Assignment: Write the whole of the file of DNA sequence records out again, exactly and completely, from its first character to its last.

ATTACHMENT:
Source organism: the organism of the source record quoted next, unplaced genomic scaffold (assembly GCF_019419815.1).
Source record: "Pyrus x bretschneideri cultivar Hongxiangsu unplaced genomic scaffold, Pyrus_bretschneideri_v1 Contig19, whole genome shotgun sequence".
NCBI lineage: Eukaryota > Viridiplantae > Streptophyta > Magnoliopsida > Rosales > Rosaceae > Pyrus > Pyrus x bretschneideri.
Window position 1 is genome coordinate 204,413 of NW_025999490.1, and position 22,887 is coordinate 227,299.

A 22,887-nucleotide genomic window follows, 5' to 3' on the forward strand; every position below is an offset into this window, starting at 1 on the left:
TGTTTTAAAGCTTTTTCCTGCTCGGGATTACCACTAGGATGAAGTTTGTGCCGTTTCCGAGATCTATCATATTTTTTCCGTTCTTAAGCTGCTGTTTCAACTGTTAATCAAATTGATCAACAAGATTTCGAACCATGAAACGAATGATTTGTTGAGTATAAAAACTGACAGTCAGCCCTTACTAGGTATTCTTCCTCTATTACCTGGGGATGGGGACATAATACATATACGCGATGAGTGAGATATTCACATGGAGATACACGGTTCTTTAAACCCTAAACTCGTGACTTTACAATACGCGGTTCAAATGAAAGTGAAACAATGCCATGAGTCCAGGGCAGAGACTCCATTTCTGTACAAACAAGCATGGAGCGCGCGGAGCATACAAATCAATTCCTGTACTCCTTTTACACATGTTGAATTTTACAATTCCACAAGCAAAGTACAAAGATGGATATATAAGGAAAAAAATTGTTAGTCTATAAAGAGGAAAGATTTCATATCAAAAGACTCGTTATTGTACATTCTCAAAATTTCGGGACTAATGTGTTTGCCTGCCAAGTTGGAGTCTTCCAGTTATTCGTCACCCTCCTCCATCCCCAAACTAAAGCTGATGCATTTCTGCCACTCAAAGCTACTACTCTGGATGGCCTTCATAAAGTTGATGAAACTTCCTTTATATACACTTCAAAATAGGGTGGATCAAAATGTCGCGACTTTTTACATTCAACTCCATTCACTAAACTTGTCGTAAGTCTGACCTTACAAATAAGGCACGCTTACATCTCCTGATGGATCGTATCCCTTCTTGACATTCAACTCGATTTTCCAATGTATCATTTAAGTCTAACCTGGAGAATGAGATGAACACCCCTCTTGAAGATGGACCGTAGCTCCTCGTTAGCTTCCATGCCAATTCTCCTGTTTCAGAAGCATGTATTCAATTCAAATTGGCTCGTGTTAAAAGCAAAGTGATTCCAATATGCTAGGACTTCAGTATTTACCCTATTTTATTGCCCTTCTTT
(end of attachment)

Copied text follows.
Source organism: the organism of the source record quoted next, unplaced genomic scaffold (assembly GCF_019419815.1).
Source record: "Pyrus x bretschneideri cultivar Hongxiangsu unplaced genomic scaffold, Pyrus_bretschneideri_v1 Contig19, whole genome shotgun sequence".
NCBI lineage: Eukaryota > Viridiplantae > Streptophyta > Magnoliopsida > Rosales > Rosaceae > Pyrus > Pyrus x bretschneideri.
Window position 1 is genome coordinate 204,413 of NW_025999490.1, and position 22,887 is coordinate 227,299.

A 22,887-nucleotide genomic window follows, 5' to 3' on the forward strand; every position below is an offset into this window, starting at 1 on the left:
TGTTTTAAAGCTTTTTCCTGCTCGGGATTACCACTAGGATGAAGTTTGTGCCGTTTCCGAGATCTATCATATTTTTTCCGTTCTTAAGCTGCTGTTTCAACTGTTAATCAAATTGATCAACAAGATTTCGAACCATGAAACGAATGATTTGTTGAGTATAAAAACTGACAGTCAGCCCTTACTAGGTATTCTTCCTCTATTACCTGGGGATGGGGACATAATACATATACGCGATGAGTGAGATATTCACATGGAGATACACGGTTCTTTAAACCCTAAACTCGTGACTTTACAATACGCGGTTCAAATGAAAGTGAAACAATGCCATGAGTCCAGGGCAGAGACTCCATTTCTGTACAAACAAGCATGGAGCGCGCGGAGCATACAAATCAATTCCTGTACTCCTTTTACACATGTTGAATTTTACAATTCCACAAGCAAAGTACAAAGATGGATATATAAGGAAAAAAATTGTTAGTCTATAAAGAGGAAAGATTTCATATCAAAAGACTCGTTATTGTACATTCTCAAAATTTCGGGACTAATGTGTTTGCCTGCCAAGTTGGAGTCTTCCAGTTATTCGTCACCCTCCTCCATCCCCAAACTAAAGCTGATGCATTTCTGCCACTCAAAGCTACTACTCTGGATGGCCTTCATAAAGTTGATGAAACTTCCTTTATATACACTTCAAAATAGGGTGGATCAAAATGTCGCGACTTTTTACATTCAACTCCATTCACTAAACTTGTCGTAAGTCTGACCTTACAAATAAGGCACGCTTACATCTCCTGATGGATCGTATCCCTTCTTGACATTCAACTCGATTTTCCAATGTATCATTTAAGTCTAACCTGGAGAATGAGATGAACACCCCTCTTGAAGATGGACCGTAGCTCCTCGTTAGCTTCCATGCCAATTCTCCTGTTTCAGAAGCATGTATTCAATTCAAATTGGCTCGTGTTAAAAGCAAAGTGATTCCAATATGCTAGGACTTCAGTATTTACCCTATTTTATTGCCCTTCTTT